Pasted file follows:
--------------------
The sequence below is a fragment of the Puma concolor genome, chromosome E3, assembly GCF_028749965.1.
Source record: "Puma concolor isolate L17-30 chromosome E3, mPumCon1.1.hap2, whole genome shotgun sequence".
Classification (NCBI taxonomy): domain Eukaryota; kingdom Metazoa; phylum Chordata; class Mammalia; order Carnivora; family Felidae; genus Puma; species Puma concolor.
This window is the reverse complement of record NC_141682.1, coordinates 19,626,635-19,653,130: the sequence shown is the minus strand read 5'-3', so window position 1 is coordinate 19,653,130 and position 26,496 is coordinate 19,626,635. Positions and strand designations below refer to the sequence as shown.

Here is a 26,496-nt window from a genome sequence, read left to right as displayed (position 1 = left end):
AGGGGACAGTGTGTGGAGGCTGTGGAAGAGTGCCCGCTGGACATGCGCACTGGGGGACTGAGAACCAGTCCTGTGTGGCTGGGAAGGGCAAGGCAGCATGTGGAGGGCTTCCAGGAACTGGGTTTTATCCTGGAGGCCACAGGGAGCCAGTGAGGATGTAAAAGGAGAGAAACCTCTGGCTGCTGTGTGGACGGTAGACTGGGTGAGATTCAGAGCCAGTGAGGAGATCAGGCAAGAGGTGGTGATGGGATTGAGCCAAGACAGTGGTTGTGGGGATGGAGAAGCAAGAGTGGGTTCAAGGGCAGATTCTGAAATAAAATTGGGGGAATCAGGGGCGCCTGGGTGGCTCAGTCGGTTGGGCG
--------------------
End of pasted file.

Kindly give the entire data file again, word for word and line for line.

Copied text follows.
The sequence below is a fragment of the Puma concolor genome, chromosome E3, assembly GCF_028749965.1.
Source record: "Puma concolor isolate L17-30 chromosome E3, mPumCon1.1.hap2, whole genome shotgun sequence".
Classification (NCBI taxonomy): domain Eukaryota; kingdom Metazoa; phylum Chordata; class Mammalia; order Carnivora; family Felidae; genus Puma; species Puma concolor.
This window is the reverse complement of record NC_141682.1, coordinates 19,626,635-19,653,130: the sequence shown is the minus strand read 5'-3', so window position 1 is coordinate 19,653,130 and position 26,496 is coordinate 19,626,635. Positions and strand designations below refer to the sequence as shown.

Here is a 26,496-nt window from a genome sequence, read left to right as displayed (position 1 = left end):
AGGGGACAGTGTGTGGAGGCTGTGGAAGAGTGCCCGCTGGACATGCGCACTGGGGGACTGAGAACCAGTCCTGTGTGGCTGGGAAGGGCAAGGCAGCATGTGGAGGGCTTCCAGGAACTGGGTTTTATCCTGGAGGCCACAGGGAGCCAGTGAGGATGTAAAAGGAGAGAAACCTCTGGCTGCTGTGTGGACGGTAGACTGGGTGAGATTCAGAGCCAGTGAGGAGATCAGGCAAGAGGTGGTGATGGGATTGAGCCAAGACAGTGGTTGTGGGGATGGAGAAGCAAGAGTGGGTTCAAGGGCAGATTCTGAAATAAAATTGGGGGAATCAGGGGCGCCTGGGTGGCTCAGTCGGTTGGGCG